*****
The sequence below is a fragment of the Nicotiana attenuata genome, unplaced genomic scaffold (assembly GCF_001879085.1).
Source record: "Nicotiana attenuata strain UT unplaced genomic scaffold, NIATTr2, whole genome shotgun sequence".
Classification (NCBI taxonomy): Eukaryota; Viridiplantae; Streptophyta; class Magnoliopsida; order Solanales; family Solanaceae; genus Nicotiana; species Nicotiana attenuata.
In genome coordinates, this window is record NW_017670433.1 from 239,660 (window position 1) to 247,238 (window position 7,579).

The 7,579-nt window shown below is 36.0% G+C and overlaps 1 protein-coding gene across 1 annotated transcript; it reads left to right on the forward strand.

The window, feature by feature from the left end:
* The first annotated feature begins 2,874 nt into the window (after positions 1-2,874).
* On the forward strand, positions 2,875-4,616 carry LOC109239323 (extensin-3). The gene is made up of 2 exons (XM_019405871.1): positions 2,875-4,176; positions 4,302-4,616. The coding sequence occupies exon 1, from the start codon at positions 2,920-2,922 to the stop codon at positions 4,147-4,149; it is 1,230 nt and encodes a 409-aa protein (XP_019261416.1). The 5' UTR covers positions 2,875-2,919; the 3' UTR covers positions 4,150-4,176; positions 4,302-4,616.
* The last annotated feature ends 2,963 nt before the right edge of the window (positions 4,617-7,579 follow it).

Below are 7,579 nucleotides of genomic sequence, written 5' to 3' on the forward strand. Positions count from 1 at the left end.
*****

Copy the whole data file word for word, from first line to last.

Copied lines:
The sequence below is a fragment of the Nicotiana attenuata genome, unplaced genomic scaffold (assembly GCF_001879085.1).
Source record: "Nicotiana attenuata strain UT unplaced genomic scaffold, NIATTr2, whole genome shotgun sequence".
Classification (NCBI taxonomy): Eukaryota; Viridiplantae; Streptophyta; class Magnoliopsida; order Solanales; family Solanaceae; genus Nicotiana; species Nicotiana attenuata.
In genome coordinates, this window is record NW_017670433.1 from 239,660 (window position 1) to 247,238 (window position 7,579).

The 7,579-nt window shown below is 36.0% G+C and overlaps 1 protein-coding gene across 1 annotated transcript; it reads left to right on the forward strand.

The window, feature by feature from the left end:
* The first annotated feature begins 2,874 nt into the window (after positions 1-2,874).
* On the forward strand, positions 2,875-4,616 carry LOC109239323 (extensin-3). The gene is made up of 2 exons (XM_019405871.1): positions 2,875-4,176; positions 4,302-4,616. The coding sequence occupies exon 1, from the start codon at positions 2,920-2,922 to the stop codon at positions 4,147-4,149; it is 1,230 nt and encodes a 409-aa protein (XP_019261416.1). The 5' UTR covers positions 2,875-2,919; the 3' UTR covers positions 4,150-4,176; positions 4,302-4,616.
* The last annotated feature ends 2,963 nt before the right edge of the window (positions 4,617-7,579 follow it).

Below are 7,579 nucleotides of genomic sequence, written 5' to 3' on the forward strand. Positions count from 1 at the left end.